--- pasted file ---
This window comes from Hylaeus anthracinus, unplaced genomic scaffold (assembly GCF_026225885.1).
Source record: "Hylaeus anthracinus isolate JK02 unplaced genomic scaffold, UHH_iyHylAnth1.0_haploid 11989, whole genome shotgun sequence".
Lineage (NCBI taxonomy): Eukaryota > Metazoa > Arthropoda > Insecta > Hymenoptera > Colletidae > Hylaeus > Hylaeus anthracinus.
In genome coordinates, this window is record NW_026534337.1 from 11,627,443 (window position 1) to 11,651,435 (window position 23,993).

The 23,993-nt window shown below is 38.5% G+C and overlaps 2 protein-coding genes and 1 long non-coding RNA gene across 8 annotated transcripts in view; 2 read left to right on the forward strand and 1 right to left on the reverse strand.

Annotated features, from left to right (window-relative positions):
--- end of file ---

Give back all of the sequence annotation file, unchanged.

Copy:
This window comes from Hylaeus anthracinus, unplaced genomic scaffold (assembly GCF_026225885.1).
Source record: "Hylaeus anthracinus isolate JK02 unplaced genomic scaffold, UHH_iyHylAnth1.0_haploid 11989, whole genome shotgun sequence".
Lineage (NCBI taxonomy): Eukaryota > Metazoa > Arthropoda > Insecta > Hymenoptera > Colletidae > Hylaeus > Hylaeus anthracinus.
In genome coordinates, this window is record NW_026534337.1 from 11,627,443 (window position 1) to 11,651,435 (window position 23,993).

The 23,993-nt window shown below is 38.5% G+C and overlaps 2 protein-coding genes and 1 long non-coding RNA gene across 8 annotated transcripts in view; 2 read left to right on the forward strand and 1 right to left on the reverse strand.

Annotated features, from left to right (window-relative positions):